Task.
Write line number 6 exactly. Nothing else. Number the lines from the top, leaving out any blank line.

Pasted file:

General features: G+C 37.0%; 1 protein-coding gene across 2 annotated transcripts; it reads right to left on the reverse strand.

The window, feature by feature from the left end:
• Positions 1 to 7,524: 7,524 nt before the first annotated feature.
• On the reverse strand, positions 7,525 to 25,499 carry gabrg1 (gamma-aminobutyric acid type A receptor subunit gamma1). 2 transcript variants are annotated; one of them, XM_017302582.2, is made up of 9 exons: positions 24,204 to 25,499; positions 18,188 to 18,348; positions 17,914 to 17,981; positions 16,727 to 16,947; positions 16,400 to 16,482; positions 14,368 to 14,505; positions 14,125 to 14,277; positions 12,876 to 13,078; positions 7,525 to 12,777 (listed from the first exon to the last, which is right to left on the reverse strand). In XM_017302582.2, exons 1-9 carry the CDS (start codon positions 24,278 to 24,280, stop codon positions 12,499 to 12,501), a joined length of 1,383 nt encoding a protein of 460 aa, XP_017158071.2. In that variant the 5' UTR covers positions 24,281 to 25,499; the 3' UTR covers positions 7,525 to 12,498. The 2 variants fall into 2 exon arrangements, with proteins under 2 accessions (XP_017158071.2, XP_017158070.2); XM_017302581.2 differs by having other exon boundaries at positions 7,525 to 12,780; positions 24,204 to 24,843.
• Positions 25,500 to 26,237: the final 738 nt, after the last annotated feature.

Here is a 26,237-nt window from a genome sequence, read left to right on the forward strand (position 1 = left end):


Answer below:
Here is a 26,237-nt window from a genome sequence, read left to right on the forward strand (position 1 = left end):